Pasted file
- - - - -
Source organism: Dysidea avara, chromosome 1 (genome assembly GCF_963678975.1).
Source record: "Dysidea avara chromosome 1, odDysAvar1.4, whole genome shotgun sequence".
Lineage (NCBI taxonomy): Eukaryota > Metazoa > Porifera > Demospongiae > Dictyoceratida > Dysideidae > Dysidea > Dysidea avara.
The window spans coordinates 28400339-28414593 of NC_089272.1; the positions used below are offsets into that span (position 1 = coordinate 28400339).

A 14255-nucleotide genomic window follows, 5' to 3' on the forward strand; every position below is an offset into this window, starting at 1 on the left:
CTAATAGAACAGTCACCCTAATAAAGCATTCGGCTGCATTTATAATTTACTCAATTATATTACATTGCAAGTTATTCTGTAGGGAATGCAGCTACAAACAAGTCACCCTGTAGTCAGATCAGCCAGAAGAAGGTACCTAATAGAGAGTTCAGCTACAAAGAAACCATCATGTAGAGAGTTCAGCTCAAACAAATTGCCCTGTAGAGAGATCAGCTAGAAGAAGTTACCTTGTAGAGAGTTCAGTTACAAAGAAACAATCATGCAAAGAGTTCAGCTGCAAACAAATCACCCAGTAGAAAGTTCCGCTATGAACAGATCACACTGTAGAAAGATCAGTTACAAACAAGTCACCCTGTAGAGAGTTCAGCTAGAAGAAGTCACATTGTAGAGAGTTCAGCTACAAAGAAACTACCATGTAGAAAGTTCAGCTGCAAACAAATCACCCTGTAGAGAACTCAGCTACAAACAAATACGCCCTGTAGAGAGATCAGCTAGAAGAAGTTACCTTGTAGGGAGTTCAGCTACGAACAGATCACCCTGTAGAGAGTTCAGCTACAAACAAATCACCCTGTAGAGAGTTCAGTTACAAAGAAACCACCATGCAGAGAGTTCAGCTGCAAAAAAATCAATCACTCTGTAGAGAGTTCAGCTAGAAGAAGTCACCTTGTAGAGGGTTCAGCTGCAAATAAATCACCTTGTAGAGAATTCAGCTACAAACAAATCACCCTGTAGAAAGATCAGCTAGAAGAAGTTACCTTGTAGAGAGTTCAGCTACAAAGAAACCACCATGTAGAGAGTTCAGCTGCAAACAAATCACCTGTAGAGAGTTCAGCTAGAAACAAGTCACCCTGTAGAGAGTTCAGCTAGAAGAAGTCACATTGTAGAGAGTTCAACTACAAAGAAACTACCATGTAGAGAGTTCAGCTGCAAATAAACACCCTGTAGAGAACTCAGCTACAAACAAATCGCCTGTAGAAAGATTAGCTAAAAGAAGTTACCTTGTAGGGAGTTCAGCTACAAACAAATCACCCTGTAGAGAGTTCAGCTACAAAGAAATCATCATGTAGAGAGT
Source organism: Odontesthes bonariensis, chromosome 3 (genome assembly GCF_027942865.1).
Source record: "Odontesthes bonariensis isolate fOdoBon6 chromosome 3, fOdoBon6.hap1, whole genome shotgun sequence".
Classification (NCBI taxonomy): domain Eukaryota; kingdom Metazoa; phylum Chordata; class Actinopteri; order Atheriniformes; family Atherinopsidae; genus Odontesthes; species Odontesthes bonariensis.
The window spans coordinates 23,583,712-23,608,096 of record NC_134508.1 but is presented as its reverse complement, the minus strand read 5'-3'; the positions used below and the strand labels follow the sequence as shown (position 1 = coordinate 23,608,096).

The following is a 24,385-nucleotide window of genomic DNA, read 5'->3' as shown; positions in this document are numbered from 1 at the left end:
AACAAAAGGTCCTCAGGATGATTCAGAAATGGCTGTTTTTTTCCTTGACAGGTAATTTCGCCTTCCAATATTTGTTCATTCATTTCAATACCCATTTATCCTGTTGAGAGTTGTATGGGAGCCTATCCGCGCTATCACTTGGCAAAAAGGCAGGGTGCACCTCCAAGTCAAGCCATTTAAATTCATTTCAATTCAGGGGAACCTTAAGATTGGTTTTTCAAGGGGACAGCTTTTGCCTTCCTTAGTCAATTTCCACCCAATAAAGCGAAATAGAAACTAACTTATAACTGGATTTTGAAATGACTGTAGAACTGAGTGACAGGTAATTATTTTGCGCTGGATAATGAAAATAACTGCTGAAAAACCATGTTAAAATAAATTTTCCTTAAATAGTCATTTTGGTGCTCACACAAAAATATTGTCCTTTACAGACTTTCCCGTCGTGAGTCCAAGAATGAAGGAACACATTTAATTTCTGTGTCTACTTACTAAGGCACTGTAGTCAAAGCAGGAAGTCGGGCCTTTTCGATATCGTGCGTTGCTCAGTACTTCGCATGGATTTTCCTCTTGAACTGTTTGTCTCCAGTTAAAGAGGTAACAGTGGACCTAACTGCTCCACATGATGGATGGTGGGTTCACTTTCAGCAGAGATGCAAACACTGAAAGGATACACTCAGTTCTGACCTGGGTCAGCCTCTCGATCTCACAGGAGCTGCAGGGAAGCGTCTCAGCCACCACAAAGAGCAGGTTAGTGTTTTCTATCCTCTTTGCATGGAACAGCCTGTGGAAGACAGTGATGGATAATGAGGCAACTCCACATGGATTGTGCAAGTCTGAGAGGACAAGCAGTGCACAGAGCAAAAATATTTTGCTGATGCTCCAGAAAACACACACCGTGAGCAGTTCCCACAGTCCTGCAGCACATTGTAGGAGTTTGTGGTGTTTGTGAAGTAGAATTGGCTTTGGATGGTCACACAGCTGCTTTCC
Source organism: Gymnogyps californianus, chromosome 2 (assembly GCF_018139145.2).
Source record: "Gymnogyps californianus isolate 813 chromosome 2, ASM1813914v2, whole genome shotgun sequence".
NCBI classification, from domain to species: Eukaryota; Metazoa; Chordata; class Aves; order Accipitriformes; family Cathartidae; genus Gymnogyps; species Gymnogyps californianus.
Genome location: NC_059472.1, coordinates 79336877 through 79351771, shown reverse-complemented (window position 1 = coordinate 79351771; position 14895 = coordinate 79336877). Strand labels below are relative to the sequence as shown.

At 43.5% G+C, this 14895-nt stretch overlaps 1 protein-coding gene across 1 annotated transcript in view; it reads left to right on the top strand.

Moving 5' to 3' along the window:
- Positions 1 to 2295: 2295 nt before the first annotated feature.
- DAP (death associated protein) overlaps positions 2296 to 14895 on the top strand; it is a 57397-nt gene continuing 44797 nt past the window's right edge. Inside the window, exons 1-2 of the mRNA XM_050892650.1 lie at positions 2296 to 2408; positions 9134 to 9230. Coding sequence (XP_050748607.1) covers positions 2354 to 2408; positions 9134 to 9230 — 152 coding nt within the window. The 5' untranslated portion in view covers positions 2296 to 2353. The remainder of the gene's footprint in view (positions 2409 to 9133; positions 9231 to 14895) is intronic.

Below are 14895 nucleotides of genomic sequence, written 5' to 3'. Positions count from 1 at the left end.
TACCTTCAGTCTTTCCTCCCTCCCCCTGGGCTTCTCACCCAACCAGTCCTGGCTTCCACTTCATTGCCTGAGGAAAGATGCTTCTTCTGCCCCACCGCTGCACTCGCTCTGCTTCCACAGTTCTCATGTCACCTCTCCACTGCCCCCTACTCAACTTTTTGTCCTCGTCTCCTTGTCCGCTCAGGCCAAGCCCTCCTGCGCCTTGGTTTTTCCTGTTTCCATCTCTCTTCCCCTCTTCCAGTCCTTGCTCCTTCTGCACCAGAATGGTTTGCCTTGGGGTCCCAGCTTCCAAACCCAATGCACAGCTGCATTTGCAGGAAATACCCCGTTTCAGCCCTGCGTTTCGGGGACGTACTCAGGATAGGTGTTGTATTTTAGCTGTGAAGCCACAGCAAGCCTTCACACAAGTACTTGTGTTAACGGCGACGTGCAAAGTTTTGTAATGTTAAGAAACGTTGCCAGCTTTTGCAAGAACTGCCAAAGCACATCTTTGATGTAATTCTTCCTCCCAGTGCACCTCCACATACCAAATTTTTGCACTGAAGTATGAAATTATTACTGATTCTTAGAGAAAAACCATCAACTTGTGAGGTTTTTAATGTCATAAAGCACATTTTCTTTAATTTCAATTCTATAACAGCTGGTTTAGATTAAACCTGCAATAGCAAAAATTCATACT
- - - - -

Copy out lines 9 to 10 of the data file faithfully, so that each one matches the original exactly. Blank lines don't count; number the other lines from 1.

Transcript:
Classification (NCBI taxonomy): domain Eukaryota; kingdom Metazoa; phylum Chordata; class Actinopteri; order Atheriniformes; family Atherinopsidae; genus Odontesthes; species Odontesthes bonariensis.
The window spans coordinates 23,583,712-23,608,096 of record NC_134508.1 but is presented as its reverse complement, the minus strand read 5'-3'; the positions used below and the strand labels follow the sequence as shown (position 1 = coordinate 23,608,096).